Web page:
SAN BENITO — Since officials closed the city’s beloved Olympic-sized pool nearly 12 years ago, many residents here have been panting to cool off on hot summer days.

As the days heat up, families are finally chilling down over double-dribble aqua spouts at the city’s first splash pad at South Park — opened about three years behind schedule.

Seven years after launching the project, city officials opened South Park two weeks ago — a $1.3 million playground on 12.5 acres featuring the $85,000 splash pad next to the city’s fire station on South Sam Houston Boulevard.

“Wow!” Melissa Hernandez posted on Facebook. “Super cool!”

Since the splash pad opened, Facebook has been buzzing with residents’ plans to take their children to the city’s newest attraction.

“Let’s take Carmie and Delilah,” Selena Garza posted. “The girls love it!”

The splash pad features an aqua arch, a double-dribble aqua spout, goal spout, blitz spout, a batter-up spout and a splash-o-later baby long legs, an official stated after its $85,207 purchase from Spring-based Kraftsman Outdoor Fitness.

Meanwhile, the city’s 10th park also features a half-mile walking trail, a playground, a covered picnic area including three barbecue pits, exercise stations and restrooms.

Crews still working on key features

Grants have played a big role in the park’s development.

To help fund the project, officials landed a $494,744 grant from the Valley Baptist Legacy Foundation and a $314,780 grant from the Texas Parks and Wildlife Department.

But crews are still working to add some of the park’s key features.

The park’s original blueprints called for two lighted soccer fields, bleachers and a concession stand.

Officials didn’t announce a timeline for the park’s completion.

More splash pads?

Now, officials are gauging residents’ responses to determine if they’ll build another splash pad.

“If the people like it and it’s being used safely, if this is a good investment for the people, hopefully we can bring it to the commission to see if we can fund a splash pad somewhere else,” Mayor Rick Guerra said.

Stookey Park, where crews continue to fill in the city’s old swimming pool, might become the site of the next splash pad, he said.

“If there’s space there, maybe we can do another splash pad,” Guerra said. “Ideas are flying right now. That’s what I told the people, give us ideas — not a swimming pool now but maybe another splash pad.”

San Benito has officially opened South Park to the public. The splash pad is currently only open on weekends. The splash pad hours on Saturday are from 9 a.m.-6 p.m. and noon to 6 p.m. on Sunday. The days and hours will most likely be extended after Memorial Day. (Maricela Rodriguez/Valley Morning Star)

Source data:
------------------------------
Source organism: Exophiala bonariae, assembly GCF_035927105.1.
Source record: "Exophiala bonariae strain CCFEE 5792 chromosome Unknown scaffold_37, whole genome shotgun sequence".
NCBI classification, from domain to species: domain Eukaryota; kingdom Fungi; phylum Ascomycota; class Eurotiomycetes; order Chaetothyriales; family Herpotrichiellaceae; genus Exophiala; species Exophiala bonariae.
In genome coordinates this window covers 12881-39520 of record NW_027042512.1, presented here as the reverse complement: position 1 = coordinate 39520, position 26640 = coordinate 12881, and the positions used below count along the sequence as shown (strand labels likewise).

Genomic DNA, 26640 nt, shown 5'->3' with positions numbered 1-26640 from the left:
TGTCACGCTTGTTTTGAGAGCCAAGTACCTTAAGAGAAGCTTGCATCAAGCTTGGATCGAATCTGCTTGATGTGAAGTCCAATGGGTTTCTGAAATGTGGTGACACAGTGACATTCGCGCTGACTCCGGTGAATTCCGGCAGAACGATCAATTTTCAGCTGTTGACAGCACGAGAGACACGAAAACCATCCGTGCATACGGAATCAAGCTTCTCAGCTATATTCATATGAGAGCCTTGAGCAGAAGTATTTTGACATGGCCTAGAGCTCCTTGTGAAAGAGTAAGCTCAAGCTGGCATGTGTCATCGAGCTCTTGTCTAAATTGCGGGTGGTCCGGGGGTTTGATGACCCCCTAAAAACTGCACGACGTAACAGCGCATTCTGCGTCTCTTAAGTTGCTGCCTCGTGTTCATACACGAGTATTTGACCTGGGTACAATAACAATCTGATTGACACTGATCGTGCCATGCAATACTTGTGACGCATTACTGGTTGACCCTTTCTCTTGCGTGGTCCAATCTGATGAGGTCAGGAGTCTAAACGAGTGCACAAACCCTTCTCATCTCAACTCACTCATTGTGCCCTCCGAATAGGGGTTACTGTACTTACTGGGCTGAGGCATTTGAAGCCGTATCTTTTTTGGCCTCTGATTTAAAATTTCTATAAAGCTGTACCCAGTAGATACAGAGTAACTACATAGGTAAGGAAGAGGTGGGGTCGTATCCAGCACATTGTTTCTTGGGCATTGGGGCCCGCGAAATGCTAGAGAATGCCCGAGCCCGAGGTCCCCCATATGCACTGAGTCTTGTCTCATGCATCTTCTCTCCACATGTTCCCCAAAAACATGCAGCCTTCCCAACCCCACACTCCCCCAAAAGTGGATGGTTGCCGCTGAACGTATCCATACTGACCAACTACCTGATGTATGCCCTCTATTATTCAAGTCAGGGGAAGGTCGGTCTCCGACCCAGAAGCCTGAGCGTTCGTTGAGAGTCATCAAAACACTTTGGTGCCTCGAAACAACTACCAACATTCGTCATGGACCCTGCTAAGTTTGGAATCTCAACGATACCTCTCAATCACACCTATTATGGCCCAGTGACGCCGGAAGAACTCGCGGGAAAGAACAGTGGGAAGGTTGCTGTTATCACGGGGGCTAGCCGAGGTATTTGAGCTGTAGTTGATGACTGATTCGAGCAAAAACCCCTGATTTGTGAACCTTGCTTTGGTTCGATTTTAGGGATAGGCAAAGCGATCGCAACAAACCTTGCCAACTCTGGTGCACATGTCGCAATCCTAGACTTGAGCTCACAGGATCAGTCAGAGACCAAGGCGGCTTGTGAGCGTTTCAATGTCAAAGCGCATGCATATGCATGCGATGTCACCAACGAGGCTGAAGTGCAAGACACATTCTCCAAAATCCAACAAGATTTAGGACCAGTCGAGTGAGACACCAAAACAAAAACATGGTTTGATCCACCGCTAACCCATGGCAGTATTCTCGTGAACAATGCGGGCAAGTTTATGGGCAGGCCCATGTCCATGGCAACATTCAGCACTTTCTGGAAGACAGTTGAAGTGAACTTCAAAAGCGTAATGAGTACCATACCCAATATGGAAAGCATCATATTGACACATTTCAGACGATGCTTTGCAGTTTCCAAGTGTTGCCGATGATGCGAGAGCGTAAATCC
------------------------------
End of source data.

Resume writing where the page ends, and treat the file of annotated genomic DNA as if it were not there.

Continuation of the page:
Years of planning

For decades, residents had been calling for a park south of Interstate 69.

In 2014, a previous city commission, working with former City Manager Manuel Lara, voted to launch the development of the city’s first park serving south-side residents.

By 2016, crews finally began digging dirt behind the fire station.

A year later, commissioners launched plans to build a splash pad after a swimming pool’s hefty price tag — along with its high annual operating costs — placed that project on hold.

By 2018, officials were planning to open the park.

But changing plans — including the splash pad’s addition — kept pushing the project back.

Then last year, the coronavirus pandemic grinded work to a halt.

“There were various issues that caused delays, including the elaborate procurement process municipalities must adhere to,” city spokesman David Favila stated.

“But the biggest delay was caused by the COVID-19 pandemic. Many of our contractors’ employees contracted the virus. Others opted to put the project on pause after the state limited the number of persons allowed to travel in one vehicle. Also, finding materials for the project became increasingly difficult. Mines, lumber mills and other industries shut down completely. Everything from electrical wiring to lumber and plumbing fixtures took months to arrive at the site because of the large backlogs at suppliers.”

Background

For about 12 years, residents here have been waiting to cool down during the long, hot summer months.

In 2009, plumbing problems and a cracked floor led officials to close the city’s 27-year-old Olympic-sized swimming pool.

A year earlier, the city paid $132,250 to resurface the pool’s floor but the project failed to fix its cracked shell.


fdelvalle@valleystar.com